Thousands of mothers of people missing in Mexico protested Monday to demand the authorities find their children, victims of the violence and impunity that plagues the country.
"There's nothing to celebrate. Where are our children?" said Yolanda Moran, who attended the Mother's Day march in Mexico City in her wheelchair.
"We mothers have come to remind the authorities that they need to look for them," the 77-year-old said. She carried a large photograph of her son, Dan Jeremeel Fernandez, who disappeared on December 19, 2008 in the northern city of Torreon at the age of 35.
Dressed in white and with a rose of the same color in her hand, she said the mothers of Mexico's missing were exhausted by their ordeal.
"We do not live. We survive. Every year we are older, more tired, sicker," she said. "Narco, military, prosecutor, the same filth!" read a banner carried by an elderly woman dressed in black.
More than 80,000 people have gone missing in Mexico since the government deployed the military in the war on powerful drug cartels in 2006, according to official figures.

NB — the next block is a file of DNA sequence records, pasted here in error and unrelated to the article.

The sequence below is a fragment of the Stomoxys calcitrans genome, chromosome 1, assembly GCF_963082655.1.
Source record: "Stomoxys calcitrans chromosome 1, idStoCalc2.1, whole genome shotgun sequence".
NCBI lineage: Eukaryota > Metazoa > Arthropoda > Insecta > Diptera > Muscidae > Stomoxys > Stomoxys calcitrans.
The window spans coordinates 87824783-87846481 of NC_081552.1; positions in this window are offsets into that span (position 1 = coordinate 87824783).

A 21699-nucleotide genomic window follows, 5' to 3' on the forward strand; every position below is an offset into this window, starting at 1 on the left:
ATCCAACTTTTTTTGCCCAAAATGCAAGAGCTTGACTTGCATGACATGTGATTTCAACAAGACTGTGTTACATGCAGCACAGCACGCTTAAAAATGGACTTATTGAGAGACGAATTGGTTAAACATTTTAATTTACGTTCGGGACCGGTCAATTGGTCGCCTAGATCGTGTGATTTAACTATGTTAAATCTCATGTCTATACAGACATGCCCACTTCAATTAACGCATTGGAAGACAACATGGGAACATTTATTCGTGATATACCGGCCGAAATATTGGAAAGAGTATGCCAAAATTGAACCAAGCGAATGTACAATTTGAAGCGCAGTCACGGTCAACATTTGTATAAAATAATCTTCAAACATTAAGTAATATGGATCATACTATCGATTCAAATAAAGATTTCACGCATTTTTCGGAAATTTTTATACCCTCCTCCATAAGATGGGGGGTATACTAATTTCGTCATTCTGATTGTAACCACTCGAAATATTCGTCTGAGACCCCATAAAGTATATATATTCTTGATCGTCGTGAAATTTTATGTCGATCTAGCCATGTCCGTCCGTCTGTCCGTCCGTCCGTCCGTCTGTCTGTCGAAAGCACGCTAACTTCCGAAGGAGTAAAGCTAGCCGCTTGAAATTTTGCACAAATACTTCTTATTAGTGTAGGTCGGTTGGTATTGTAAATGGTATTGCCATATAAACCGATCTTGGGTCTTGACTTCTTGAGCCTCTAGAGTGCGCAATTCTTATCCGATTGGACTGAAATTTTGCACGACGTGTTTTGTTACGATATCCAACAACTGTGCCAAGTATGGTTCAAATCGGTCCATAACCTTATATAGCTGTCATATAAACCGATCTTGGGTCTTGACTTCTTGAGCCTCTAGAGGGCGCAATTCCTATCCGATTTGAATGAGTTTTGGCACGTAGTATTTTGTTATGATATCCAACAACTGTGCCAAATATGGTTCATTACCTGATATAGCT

Around 300,000 more have been murdered over the same period, according to the authorities, who say most of the killings are linked to gang violence. The dead include three siblings aged 24, 29 and 32 whose bodies were found in a suburb of the western city of Guadalajara, prosecutors said on Monday.
They had been missing since Friday night when they were taken from their home by suspected drug cartel members for reasons that are unclear, according to the authorities.
In the northeastern state of Tamaulipas, "we have at least 100 people go missing every day, but not all are reported out of fear," said Miriam Cabrera, the mother of Romel Cabrera, who vanished on June 28, 2015.
According to official figures, there are at least 38,500 unidentified bodies with the forensic services.